The Sustainability Consortium (TSC) released the Plastic Film Management Insights case study featuring local Northwest Arkansas recycler, Marck Recycling. The case study is an extension of work previously done by TSC in the region on creating circular economies.
Plastic film is a versatile packaging material that includes grocery bags, trash bags, food packaging, wraps for agricultural products, dry cleaner bags, irrigation drip tubing and more. This material, if not handled appropriately, can damage material recovery facilities (MRFs) and can find its way into the regional watersheds. Currently, 90% of plastic film is incinerated or ends up in the landfill. Turning plastic film into economically desirable materials makes sure that this material finds its way back to new products and packaging.
Conclusions and recommendations from the report include:
- Existing systems to recycle plastic film have yet to be optimized, there is much room for improvement
- Regular communication about quality and improved source separation with generators who supply film has been shown to work
- End markets for plastic film are affected by an inconsistent volume of film, which is often delayed at recycling facilities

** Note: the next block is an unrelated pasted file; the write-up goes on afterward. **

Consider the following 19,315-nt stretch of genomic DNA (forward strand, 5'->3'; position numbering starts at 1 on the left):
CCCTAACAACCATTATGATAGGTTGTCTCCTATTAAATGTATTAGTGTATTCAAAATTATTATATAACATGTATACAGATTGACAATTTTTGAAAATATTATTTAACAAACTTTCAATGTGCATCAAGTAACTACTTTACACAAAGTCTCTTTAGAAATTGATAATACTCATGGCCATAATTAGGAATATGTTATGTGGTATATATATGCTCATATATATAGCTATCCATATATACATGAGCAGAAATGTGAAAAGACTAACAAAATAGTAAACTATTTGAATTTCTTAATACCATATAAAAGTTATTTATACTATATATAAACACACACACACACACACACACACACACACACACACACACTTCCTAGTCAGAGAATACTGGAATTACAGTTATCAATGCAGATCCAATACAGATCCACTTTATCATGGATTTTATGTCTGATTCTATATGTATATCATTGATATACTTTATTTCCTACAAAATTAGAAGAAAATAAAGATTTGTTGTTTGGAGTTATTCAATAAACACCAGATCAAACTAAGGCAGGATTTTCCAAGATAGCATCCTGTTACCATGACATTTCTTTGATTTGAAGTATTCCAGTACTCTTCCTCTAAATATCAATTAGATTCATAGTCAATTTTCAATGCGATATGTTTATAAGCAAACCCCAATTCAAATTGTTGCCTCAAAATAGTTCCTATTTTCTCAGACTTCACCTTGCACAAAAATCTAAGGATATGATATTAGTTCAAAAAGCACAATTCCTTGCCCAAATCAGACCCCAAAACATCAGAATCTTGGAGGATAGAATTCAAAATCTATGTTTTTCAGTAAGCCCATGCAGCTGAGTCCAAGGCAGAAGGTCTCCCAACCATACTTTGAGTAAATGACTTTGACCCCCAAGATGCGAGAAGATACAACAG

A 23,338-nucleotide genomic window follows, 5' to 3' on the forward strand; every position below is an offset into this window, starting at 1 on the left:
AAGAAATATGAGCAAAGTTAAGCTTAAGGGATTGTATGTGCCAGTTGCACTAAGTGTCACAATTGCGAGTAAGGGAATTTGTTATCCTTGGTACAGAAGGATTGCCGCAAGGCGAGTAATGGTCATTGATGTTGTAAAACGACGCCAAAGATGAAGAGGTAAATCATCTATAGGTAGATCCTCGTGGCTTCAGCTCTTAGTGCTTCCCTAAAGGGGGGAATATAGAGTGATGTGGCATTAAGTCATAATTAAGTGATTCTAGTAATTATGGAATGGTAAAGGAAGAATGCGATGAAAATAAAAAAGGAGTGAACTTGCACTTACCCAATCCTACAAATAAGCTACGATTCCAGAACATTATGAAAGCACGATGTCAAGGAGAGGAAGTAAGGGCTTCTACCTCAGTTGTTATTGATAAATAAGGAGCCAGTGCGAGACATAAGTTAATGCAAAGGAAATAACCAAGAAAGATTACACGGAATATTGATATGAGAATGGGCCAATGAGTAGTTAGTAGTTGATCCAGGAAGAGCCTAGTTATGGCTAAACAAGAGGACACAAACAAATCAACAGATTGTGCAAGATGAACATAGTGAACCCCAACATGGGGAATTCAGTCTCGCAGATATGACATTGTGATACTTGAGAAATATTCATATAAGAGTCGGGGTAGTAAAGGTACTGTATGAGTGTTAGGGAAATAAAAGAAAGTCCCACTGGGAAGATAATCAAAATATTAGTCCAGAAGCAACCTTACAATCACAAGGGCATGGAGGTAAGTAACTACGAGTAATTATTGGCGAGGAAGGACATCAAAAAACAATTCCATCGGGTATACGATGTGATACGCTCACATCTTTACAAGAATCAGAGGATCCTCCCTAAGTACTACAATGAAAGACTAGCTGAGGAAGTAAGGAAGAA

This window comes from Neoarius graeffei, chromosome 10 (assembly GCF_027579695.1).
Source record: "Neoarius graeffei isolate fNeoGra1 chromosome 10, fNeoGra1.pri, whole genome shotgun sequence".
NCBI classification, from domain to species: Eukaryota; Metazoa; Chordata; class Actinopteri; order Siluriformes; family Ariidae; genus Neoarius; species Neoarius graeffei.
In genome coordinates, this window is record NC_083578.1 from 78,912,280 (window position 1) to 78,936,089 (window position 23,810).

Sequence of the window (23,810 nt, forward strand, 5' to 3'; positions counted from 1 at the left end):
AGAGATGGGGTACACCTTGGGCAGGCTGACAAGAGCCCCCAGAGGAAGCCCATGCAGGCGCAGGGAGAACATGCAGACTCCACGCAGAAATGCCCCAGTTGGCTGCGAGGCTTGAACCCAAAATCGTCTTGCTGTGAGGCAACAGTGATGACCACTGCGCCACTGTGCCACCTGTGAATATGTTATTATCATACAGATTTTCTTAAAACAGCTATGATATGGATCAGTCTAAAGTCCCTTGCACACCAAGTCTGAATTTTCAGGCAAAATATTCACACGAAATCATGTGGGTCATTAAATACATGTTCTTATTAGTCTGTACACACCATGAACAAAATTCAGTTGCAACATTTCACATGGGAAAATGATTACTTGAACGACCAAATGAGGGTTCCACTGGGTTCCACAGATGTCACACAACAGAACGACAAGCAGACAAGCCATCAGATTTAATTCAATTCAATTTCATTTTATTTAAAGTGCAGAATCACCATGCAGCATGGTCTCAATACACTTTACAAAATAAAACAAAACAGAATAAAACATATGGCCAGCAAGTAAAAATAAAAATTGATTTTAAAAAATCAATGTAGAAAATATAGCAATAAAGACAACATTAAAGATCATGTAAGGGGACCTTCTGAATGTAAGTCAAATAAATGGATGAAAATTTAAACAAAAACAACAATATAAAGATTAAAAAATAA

- Education and training are important so that employees are able to better sort materials
- Challenges remain with high-turnover of employees in positions of film sorting
- Consumer education needs to be increased as most consumers aren’t familiar with different types of plastic and what should or shouldn’t be recycled
- Regions should consider expansion of curb-side recycling of plastic film to eliminate consumers needing to bring film to specialized recycling spots
- COVID-19 has slowed down the development of new facilities slated to handle end markets
TSC and Marck Recycling collaborated on this case study to understand how to help other companies decrease plastic pollution in the region and to showcase how to find appropriate end markets for this increasingly important challenge.
Sarah Lewis, TSC senior director of innovation, says, “One reason it is challenging for communities to manage plastic film is that there is very little visibility into how it is collected and handled for recycling. This case study provides a window into how one leading commercial recycler is managing plastic film, thus providing insight into how this system works and how it could be improved to increase the amount of plastic film recycled.”
Marck Recycling has over 23 years of experience collecting, processing and marketing recyclable materials. They currently operate nine facilities across the Midwest and Southern U.S.
“Recycling LDPE films in Northwest Arkansas is one of the most optimum grades of plastic to recycle in the area. At Marck Recycling, we see transparency as the key to improving the recyclability of plastic films. We are fortunate to be able to reduce our environmental impact by being local to the consumers of these materials. We are excited to be a part of this new study and hope the actions Marck is taking can help others in the industry,” says Mike Wilson, VP, Marck Recycling.
For more information visit www.sustainabilityconsortium.org.